By Robert Willams
After having its liquor license reissued in May, the Frazee VFW Post 7702 was on thin ice and under watch to ensure there were no more violations that might affect its status with the city.
Two weeks ago, the club was in violation by having patrons after hours on two consecutive weekend evenings, according to Chief of Police Tyler Trieglaff.
“Is it technically a misdemeanor violation? Yes,” Trieglaff said.
According to city ordinance 3-2-16 regarding the hours and days of sale of consumption and presence on premises, no consumption is permitted 30 minutes after the time of legal sales. Establishments serving alcohol in Frazee close at 1 a.m., meaning patrons must stop drinking and leave by 1:30 a.m.
“That’s been the standard; it’s been our ordinance since 2005,” said Trieglaff. “We do not have any 2 o’clock licenses in town.”
Trieglaff reported patrons were still in the club at 1:45 a.m.
Councilman Mark Flemmer is meeting with the club leadership later in the week and offered to investigate further, but was rebuffed as both the police and rest of the council wanted to enforce the ordinance.
“It doesn’t matter,” said Trieglaff. “They were still in there. Is it the first time? No. First time since they’ve been reopened since I’ve really seen.”
Trieglaff also noted he is not going out of his way to find club violations.
“We leave it be,” he said. “I don’t go snooping and peeping every night, but when you see there’s six cars left out there, I went and did some digging.”
A letter from the police department regarding the violation was delivered to VFW commander Robert Clarey on Thursday, Sept. 15.
“The VFW club committee has directed the folks over there to be gone and to close up shop, so if they’re not doing it we need to get after that,” said Flemmer.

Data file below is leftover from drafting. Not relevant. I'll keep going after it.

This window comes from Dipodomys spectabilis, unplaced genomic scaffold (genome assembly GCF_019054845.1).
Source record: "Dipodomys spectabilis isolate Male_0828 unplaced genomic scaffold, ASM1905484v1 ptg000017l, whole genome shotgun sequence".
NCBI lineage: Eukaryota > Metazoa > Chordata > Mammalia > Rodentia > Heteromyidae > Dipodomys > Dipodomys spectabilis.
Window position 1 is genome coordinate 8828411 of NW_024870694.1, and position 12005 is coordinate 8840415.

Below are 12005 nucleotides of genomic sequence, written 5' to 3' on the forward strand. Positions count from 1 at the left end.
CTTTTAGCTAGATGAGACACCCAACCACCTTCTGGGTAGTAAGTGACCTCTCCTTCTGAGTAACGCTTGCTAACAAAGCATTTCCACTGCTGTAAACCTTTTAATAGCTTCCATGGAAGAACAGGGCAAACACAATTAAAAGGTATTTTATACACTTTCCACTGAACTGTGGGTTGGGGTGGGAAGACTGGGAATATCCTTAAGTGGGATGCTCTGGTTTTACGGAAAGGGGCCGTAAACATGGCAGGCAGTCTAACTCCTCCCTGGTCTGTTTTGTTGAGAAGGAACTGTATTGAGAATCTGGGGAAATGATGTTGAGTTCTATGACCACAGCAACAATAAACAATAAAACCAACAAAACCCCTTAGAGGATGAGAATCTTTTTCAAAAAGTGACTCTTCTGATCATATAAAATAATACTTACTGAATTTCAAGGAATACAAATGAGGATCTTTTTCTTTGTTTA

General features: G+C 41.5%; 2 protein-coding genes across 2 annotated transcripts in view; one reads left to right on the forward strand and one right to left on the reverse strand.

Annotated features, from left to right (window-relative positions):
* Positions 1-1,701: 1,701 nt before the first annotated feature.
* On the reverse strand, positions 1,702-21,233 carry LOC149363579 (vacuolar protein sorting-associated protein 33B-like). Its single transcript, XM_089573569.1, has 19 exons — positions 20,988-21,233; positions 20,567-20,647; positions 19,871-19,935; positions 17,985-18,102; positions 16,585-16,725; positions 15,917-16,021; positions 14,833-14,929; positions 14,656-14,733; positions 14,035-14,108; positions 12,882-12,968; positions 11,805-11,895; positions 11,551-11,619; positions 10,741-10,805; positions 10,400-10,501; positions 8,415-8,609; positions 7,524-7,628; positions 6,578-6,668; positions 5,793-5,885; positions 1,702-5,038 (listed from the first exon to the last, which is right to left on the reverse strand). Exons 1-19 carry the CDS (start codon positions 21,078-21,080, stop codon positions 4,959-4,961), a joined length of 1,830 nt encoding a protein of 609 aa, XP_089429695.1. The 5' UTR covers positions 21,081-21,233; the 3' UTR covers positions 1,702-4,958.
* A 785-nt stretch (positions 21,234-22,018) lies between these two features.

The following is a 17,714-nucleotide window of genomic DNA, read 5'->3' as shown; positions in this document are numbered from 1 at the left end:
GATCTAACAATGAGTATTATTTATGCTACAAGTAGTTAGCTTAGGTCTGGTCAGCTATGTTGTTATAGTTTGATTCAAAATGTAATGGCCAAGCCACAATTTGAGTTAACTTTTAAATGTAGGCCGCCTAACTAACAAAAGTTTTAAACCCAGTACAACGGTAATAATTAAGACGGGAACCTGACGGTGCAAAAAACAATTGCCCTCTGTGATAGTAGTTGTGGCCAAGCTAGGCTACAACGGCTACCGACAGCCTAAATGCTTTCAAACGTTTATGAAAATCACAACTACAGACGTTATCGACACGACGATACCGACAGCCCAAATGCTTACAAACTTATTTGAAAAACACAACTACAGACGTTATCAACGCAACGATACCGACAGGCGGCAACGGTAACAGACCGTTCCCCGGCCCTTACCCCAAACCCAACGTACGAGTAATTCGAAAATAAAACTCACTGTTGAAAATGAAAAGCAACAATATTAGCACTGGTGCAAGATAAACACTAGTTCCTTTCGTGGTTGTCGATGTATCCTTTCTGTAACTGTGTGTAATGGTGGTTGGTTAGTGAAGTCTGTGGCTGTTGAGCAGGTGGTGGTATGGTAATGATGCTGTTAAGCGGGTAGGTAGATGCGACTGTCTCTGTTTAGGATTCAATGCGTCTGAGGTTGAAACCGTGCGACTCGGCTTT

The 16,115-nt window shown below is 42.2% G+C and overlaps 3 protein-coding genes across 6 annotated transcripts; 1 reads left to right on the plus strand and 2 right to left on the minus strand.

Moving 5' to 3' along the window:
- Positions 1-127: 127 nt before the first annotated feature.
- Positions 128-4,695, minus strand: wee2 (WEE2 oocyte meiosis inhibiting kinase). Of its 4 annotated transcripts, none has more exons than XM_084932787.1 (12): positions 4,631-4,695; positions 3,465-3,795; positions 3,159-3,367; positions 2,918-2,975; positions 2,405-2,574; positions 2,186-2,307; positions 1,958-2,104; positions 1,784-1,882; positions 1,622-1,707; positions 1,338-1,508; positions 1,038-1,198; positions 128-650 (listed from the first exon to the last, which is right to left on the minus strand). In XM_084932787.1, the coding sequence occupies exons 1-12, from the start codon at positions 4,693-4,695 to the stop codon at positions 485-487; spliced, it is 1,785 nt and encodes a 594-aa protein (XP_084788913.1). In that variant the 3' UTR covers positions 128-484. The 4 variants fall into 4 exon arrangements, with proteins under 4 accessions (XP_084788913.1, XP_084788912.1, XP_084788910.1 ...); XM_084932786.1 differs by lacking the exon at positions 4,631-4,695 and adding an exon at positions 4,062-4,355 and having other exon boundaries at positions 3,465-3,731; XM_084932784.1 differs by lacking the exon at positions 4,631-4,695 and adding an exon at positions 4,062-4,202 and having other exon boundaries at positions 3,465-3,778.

Flemmer offered to take care of the issue at his upcoming meeting, but was immediately challenged by councilman Mark Kemper, who was inclined to add a license suspension to the fine.
“They were here and got their license and were informed any violations would be a suspension,” said Kemper.
Kemper wanted more teeth behind the enforcement with the VFW, given the club’s history.
An investigation remains ongoing on the violations that got the club’s license revoked earlier this year.
Kemper also had the city ordinance to back up his desire for a suspension, as any violation of any condition of 3-2-16 may be grounds for revocation or suspension of the license or civil penalty.
The $500 fine was issued after conferring with city attorney Thomas Winters.
The conversation hemmed between a $500 to $1,500 fine, but the council determined both days were the same violation.
Kemper wanted both days to count as two separate violations, as did councilwoman Nicole Strand initially, but an agreement was met on one violation after Trieglaff noted he could have gone into the club on the first night and made the violation known to patrons and employees on duty.
“I agree if we treat the two as one because if I would have gone knocking in there and stomping around and throwing my arms the first night and then they’d done it again the second night then I would consider that two violations,” he said.
For the first violation within any three 3-year period, a penalty of $500 may be issued with any following penalties rising to $1,000 for a second violation, $2,000 for a third. Those amounts are a minimum schedule of presumptive civil penalties in addition to any suspensions which must be imposed unless the license is revoked.
A hearing is not required before the penalty is imposed, but the council shall hold a hearing on the proposed violation and the proposed penalty and hear any person who wishes to speak, according to city code.
That hearing is scheduled for the October 17 city council meeting.
Nonpayment of the penalty is grounds for suspension or revocation of the license.